Second Thoughts: The Immensity of Small Things

By Thomas White, Student at Living Ed – Charlotte

“We all understand that God is preparing us for big things, for being kings and priests…things we are doing today that may seem mundane may make all the difference in the future, in our future, in our destiny.” ~ Mr. Rod McNair

King Bhumibol and Queen Sirikit of Thailand – Photo courtesy of Dr. Germano, Living University

You know that nightmare where you randomly have to give a speech, and you didn’t prepare for it, and now everyone’s watching? Imagine that feeling multiplied by millions and you may have an idea of how Bhumibol Adulyadej felt when he was suddenly the King of Thailand at age 22. Mr. Rod McNair’s Assembly this week was largely based upon this singularly remarkable man, who had been so far down the line of succession for Thailand’s throne that he hadn’t been trained in any “kingly” subjects whatsoever.  What he did have, however, was an education in science, ecology, and conservation, and as the years went by, his knowledge turned out to be just what his people needed. King Bhumibol influenced the development of dams, reservoirs, water irrigation systems, and beyond. Since the top problem for 80% of Thailand’s people had been an inadequate water supply, he became an immensely popular ruler, all because of what he learned in his youth.

“…maybe a hundred, or two hundred, or five hundred years from now, as you are in God’s government and His Kingdom, administering and serving…you may think back to 2018, or 2019, and the lesson you learned back then that you’re using at that precise moment.”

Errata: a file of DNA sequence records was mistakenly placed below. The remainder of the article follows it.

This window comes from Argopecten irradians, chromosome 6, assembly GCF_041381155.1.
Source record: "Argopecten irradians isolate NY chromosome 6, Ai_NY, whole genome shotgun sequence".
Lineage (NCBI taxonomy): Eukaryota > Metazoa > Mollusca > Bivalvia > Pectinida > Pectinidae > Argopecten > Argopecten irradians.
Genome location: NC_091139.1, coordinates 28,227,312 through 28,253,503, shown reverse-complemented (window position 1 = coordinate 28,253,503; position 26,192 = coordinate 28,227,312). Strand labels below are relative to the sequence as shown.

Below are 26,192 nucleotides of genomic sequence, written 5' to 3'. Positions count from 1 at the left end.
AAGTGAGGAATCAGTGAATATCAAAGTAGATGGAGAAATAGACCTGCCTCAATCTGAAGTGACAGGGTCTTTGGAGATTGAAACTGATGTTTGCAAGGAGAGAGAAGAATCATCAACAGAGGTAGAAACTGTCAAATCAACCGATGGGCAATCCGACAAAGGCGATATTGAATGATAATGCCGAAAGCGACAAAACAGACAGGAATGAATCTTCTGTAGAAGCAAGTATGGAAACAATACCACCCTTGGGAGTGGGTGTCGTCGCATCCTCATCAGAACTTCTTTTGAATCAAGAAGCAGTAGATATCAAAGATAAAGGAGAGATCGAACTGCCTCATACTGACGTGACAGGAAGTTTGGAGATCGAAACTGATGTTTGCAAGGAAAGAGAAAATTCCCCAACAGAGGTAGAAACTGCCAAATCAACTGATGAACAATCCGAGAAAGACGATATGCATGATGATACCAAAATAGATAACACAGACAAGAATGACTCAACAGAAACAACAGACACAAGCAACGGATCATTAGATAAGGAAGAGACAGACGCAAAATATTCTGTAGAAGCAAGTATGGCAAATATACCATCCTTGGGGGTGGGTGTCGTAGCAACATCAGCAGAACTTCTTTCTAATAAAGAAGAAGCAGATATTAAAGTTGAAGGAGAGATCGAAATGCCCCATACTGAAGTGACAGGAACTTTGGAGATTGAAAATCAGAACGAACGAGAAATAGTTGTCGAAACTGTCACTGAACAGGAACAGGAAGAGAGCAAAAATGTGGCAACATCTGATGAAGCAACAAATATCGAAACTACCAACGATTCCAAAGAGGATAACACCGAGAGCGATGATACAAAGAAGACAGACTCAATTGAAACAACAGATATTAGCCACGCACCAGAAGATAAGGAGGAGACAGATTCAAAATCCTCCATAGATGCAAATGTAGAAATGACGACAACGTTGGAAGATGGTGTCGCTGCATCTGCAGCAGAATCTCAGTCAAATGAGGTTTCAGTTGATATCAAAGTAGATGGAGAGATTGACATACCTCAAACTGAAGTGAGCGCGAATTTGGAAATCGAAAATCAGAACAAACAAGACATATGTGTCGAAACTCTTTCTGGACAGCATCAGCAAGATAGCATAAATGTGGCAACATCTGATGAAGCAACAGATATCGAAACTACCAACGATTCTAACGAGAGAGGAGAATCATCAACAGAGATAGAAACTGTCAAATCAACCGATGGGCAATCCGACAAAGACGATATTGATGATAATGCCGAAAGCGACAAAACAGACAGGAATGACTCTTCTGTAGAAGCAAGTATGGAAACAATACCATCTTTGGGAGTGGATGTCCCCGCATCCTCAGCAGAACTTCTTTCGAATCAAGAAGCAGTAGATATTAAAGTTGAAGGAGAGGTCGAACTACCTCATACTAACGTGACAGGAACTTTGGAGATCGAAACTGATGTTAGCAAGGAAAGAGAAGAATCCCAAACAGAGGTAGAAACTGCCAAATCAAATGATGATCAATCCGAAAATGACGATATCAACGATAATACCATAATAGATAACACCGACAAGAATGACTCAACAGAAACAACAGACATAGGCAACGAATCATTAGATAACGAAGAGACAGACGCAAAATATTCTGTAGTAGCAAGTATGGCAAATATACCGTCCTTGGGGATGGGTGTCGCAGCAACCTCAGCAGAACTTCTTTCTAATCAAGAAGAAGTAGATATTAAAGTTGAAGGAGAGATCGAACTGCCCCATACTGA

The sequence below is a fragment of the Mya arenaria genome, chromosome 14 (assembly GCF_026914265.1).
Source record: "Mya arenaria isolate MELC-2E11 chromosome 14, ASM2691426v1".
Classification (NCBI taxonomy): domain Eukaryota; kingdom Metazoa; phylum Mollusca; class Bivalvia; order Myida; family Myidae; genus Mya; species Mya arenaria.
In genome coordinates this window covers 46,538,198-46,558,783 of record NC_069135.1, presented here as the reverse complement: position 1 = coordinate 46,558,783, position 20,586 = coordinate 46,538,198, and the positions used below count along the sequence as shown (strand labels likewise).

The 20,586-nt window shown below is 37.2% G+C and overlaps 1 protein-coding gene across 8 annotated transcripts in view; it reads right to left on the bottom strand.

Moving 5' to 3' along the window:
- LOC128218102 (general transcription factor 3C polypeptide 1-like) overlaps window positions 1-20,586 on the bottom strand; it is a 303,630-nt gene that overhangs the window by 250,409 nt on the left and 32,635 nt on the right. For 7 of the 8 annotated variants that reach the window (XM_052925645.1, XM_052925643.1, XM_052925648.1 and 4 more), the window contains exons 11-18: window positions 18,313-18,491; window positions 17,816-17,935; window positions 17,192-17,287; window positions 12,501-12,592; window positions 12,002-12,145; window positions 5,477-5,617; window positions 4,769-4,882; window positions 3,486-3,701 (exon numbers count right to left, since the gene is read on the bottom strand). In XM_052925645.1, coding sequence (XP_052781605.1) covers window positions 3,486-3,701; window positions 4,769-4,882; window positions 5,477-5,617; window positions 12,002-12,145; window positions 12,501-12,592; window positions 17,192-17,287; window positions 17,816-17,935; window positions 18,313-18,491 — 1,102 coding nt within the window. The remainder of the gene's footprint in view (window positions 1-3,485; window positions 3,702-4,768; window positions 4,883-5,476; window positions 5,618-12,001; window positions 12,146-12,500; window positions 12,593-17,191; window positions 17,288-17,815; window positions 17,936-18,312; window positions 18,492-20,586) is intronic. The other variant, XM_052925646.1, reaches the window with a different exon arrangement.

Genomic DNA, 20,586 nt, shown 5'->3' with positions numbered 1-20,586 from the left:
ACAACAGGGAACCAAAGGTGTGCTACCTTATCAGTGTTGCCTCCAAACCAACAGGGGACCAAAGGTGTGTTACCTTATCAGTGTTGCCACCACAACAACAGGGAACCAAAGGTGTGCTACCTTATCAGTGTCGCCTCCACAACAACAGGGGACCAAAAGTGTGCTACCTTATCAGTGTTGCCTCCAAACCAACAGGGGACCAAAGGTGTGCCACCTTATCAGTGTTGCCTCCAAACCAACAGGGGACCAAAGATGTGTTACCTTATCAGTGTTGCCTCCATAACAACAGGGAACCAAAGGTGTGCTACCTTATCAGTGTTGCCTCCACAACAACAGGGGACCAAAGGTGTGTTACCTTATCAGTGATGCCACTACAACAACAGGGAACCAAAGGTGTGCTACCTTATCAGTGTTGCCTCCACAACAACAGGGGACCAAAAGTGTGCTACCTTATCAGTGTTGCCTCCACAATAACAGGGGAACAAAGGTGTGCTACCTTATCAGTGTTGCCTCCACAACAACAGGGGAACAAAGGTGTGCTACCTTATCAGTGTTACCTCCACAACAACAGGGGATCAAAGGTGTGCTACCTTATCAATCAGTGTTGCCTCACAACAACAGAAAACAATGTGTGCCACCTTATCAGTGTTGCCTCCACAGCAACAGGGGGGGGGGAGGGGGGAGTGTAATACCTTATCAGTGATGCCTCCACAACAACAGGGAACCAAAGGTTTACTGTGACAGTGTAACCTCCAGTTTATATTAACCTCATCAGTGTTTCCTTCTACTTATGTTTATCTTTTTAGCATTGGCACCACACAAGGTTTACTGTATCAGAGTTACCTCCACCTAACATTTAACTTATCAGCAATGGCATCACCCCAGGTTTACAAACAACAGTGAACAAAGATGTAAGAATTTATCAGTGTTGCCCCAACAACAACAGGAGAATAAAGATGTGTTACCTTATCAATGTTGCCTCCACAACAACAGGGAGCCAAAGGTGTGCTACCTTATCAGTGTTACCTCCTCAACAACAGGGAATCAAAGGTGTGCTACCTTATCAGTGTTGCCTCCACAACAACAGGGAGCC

Thankfully, God’s word tells us in advance of our ultimate destiny, so kingship hopefully won’t surprise us the way it surprised King Bhumibol. Even so, we probably will be surprised by how what we’re learning now, no matter how inconsequential it may seem, will end up being used by God to immense effect. Mr. McNair used the example of Joseph, who probably never thought for a second that his time as a slave and a prisoner would teach him skills he would later use to govern the nation of Egypt. But (spoilers!) that’s exactly what happened (Genesis 45:3-8). Mr. McNair advised us to look beyond what we see, to consider how what we’re learning right now might be used to unexpectedly shape our lives and the lives of others. As Mr. McNair said, “It’s always easy to think that the big, valuable stuff will be somewhere else, will be at another time, will be in another place…and to miss the goldmine in front of you.”

“We all have different abilities, we all have different talents, all with the potential to be used directly by God for a specific purpose in His government.”

As Mr. McNair pointed out, if God is planning on using what you and I are currently learning for the benefit of tomorrow’s world, we need to take advantage of what is right in front of us, and learn to interact with a variety of personalities. A king’s major responsibility is to care for the people he reigns over, so it’s crucial that we expand our personalities enough to genuinely understand people who are vastly different from us. It’s easy to coast along if we seem to be doing well enough, but does God want kings and priests who think, “Eh, this city seems fine,” or does He want those who go all out? If we foster a habit of learning, keep God at the center of our lives, and appreciate “the day of small things” (Zechariah 4:10), we can look forward to being shown just how immense those small things really are.